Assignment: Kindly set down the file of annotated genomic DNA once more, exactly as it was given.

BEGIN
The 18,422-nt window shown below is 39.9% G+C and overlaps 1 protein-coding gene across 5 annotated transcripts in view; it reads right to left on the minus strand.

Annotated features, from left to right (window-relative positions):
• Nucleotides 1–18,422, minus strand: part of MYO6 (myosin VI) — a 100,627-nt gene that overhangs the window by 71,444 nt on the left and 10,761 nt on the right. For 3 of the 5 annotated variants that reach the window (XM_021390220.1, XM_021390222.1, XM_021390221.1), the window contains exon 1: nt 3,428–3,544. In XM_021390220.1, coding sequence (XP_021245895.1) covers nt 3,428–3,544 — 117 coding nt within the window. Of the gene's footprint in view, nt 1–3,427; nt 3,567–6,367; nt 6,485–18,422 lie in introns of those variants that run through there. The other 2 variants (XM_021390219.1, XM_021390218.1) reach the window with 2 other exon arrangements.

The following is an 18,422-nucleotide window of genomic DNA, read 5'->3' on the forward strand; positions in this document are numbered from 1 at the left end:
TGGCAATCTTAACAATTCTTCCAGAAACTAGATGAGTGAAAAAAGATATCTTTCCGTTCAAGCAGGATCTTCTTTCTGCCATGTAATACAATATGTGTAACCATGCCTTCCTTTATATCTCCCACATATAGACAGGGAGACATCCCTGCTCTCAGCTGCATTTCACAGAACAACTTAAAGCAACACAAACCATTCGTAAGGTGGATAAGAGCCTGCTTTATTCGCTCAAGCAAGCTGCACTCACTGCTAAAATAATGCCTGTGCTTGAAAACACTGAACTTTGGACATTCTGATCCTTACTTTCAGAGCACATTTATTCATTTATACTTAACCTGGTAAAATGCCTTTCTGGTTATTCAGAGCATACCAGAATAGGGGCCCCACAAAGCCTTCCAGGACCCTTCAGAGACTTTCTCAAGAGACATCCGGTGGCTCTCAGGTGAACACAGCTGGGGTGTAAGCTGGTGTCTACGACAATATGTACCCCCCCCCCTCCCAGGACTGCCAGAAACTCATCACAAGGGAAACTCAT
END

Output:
The 18,422-nt window shown below is 39.9% G+C and overlaps 1 protein-coding gene across 5 annotated transcripts in view; it reads right to left on the minus strand.

Annotated features, from left to right (window-relative positions):
• Nucleotides 1–18,422, minus strand: part of MYO6 (myosin VI) — a 100,627-nt gene that overhangs the window by 71,444 nt on the left and 10,761 nt on the right. For 3 of the 5 annotated variants that reach the window (XM_021390220.1, XM_021390222.1, XM_021390221.1), the window contains exon 1: nt 3,428–3,544. In XM_021390220.1, coding sequence (XP_021245895.1) covers nt 3,428–3,544 — 117 coding nt within the window. Of the gene's footprint in view, nt 1–3,427; nt 3,567–6,367; nt 6,485–18,422 lie in introns of those variants that run through there. The other 2 variants (XM_021390219.1, XM_021390218.1) reach the window with 2 other exon arrangements.

The following is an 18,422-nucleotide window of genomic DNA, read 5'->3' on the forward strand; positions in this document are numbered from 1 at the left end:
TGGCAATCTTAACAATTCTTCCAGAAACTAGATGAGTGAAAAAAGATATCTTTCCGTTCAAGCAGGATCTTCTTTCTGCCATGTAATACAATATGTGTAACCATGCCTTCCTTTATATCTCCCACATATAGACAGGGAGACATCCCTGCTCTCAGCTGCATTTCACAGAACAACTTAAAGCAACACAAACCATTCGTAAGGTGGATAAGAGCCTGCTTTATTCGCTCAAGCAAGCTGCACTCACTGCTAAAATAATGCCTGTGCTTGAAAACACTGAACTTTGGACATTCTGATCCTTACTTTCAGAGCACATTTATTCATTTATACTTAACCTGGTAAAATGCCTTTCTGGTTATTCAGAGCATACCAGAATAGGGGCCCCACAAAGCCTTCCAGGACCCTTCAGAGACTTTCTCAAGAGACATCCGGTGGCTCTCAGGTGAACACAGCTGGGGTGTAAGCTGGTGTCTACGACAATATGTACCCCCCCCCCTCCCAGGACTGCCAGAAACTCATCACAAGGGAAACTCAT